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‘The Church is at her best when she’s in mission’

Marist priests from France brought Christianity to Fiji in the mid-1800s. A chief asked the priests if he could take their cross into battle, which he won. The chief was so impressed that he and his tribe converted to Catholicism. That was the start of the faith in Fiji.

The priests and the people built a church, Holy Cross, as a safe place to worship, and it has withstood the ravages of time and foul weather for more than a century, Rev. Msgr. Edward D. Lofton said. More than 100 years of hurricanes and termites has finally laid Holy Cross low.

Msgr. Lofton was appointed by Bishop Robert J. Baker in 2006 to spearhead the Society for the Propagation of the Faith, a ministry of Pontifical Mission Societies.

“I couldn’t say no,” Msgr. Lofton said. “All my family from Ireland was involved in missions … I love doing this.”

So does Helena Moniz. She came aboard as associate director, and the two have formed a beautiful mission team.

The work has called them to Fiji, where they have helped build three new churches and renovated Holy Cross. Now they are rebuilding a crumbling convent, which should be completed by the end of the summer, according to Msgr. Lofton, and they have plans to raise up another church.

“The church is the heart of the village,” Moniz said.

The community recently finished building Our Lady of Sorrows, a new parish on Taveuni island, Fiji. Msgr. Lofton said the islanders have been praying for this worship space for almost 30 years, and it took two years to complete.

Everyone on the island pitched in: Catholic, Hindu and Protestant.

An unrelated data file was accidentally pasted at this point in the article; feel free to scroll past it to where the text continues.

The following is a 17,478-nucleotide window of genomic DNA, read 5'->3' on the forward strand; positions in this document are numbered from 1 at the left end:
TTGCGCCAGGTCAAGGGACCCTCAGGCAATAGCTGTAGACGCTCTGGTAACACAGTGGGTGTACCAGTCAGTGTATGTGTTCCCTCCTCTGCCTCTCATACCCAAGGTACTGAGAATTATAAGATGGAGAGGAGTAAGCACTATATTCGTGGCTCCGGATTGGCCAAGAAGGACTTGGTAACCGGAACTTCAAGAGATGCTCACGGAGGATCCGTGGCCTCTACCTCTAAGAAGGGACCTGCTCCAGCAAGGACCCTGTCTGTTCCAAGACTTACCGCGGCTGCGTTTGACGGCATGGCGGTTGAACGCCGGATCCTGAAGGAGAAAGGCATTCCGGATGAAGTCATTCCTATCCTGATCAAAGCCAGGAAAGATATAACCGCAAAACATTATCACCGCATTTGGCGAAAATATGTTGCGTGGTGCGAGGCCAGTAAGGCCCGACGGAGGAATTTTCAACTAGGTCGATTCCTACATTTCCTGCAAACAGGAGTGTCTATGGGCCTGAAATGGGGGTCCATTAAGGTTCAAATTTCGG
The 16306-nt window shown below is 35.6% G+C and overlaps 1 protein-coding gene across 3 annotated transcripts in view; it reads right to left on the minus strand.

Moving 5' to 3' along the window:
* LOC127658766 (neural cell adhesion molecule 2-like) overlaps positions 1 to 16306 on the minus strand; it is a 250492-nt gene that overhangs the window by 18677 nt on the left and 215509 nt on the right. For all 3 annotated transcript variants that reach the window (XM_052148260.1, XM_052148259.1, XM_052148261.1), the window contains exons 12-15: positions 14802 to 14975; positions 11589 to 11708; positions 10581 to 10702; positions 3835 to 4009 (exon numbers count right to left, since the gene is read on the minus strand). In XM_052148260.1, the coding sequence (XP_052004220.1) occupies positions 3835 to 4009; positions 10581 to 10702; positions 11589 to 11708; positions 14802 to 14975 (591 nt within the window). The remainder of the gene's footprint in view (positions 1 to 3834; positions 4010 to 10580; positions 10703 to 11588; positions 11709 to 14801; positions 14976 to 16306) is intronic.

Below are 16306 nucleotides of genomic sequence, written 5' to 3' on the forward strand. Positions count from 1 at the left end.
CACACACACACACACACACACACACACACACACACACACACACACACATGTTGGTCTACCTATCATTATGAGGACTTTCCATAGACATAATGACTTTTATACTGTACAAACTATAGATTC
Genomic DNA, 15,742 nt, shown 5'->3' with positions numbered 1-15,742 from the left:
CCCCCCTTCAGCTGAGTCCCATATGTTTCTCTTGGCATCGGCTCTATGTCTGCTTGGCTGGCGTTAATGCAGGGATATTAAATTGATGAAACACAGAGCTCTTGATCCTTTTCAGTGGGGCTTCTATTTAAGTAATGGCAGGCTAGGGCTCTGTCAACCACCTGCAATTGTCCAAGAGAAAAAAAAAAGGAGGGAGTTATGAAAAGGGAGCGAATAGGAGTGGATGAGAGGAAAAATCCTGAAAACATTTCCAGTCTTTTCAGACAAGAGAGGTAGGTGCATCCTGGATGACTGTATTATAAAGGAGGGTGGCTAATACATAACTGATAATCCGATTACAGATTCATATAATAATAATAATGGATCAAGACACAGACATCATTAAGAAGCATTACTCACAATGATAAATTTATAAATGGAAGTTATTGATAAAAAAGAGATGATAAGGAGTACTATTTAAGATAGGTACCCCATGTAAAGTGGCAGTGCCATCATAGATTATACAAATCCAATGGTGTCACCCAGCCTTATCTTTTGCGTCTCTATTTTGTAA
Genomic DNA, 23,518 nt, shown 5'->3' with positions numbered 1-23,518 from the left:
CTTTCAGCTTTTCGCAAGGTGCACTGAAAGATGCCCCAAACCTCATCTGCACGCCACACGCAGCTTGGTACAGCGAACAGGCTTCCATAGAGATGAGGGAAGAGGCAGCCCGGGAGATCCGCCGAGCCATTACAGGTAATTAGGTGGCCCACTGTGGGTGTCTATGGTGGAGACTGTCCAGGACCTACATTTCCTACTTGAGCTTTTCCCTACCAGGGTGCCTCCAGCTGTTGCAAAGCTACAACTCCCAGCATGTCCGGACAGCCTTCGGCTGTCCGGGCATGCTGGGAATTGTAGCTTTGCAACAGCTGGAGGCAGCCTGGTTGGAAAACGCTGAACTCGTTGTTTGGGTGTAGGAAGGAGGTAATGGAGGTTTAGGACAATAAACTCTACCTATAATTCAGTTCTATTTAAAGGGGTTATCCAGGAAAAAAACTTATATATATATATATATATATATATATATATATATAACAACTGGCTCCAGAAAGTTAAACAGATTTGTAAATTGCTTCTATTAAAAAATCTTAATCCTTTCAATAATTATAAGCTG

“They all helped build the church. Now isn’t that amazing?” he said. They all pitched in because they all benefit, and the “church is for everybody. We welcome all people,” especially during hurricane season, which is December through March.

“The church is about the only solid thing that they have. It’s a safe place for them to come in a hurricane,” Msgr. Lofton said.

Our Lady of Sorrows was a huge prayer answered for the Fijians, and they are willing to work hard, “they just don’t have the money,” the monsignor added.

That is where Propagation of the Faith can help.

Msgr. Lofton and Moniz have praised parishioners across South Carolina for their generosity.

“The people here care,” Msgr. Lofton said, and Moniz added that the diocese “has been remarkable in their support.”

Moniz recalls one mission appeal to parishioners in Myrtle Beach.

“I talk about the life and needs in Fiji — about building churches, educating kids, about how faith grows, about how our faith grows,” she said. “Everybody is entitled to know Christ.”

It touched the heart of a farmer from Iowa who was vacationing on South Carolina’s coast. Moniz said the appeal moved him so much that he went home and changed his will.

Much of the funding to build Our Lady of Sorrows came from that farmer, Msgr. Lofton said.

“The Church is at its best when she’s in mission. It changes our world,” Moniz said. This support “allows everybody to be a missionary. Not everybody has to go to a Third World country to be a missionary.”

Msgr. Lofton retired in June 2021, but still has plenty of work to do in the island nation. When the convent is completed, he has eyes on constructing another church. In fact, he said islanders are already working on the foundation.

“If God wants it, it’s going to happen,” he said of future projects. And, he wants to be part of it.

“He sees what it means to feed people spiritually,” Moniz said. He celebrates Mass, baptizes babies, hears confessions.

“He gets to be their local pastor for a time,” she added.

“It feels like I’m going home,” the monsigntor said of his travels and work in Fiji — a home for Catholics which he has helped build.


Learn more about the work of the Society for the Propagation of the Faith at propfaithcharlestonsc.com.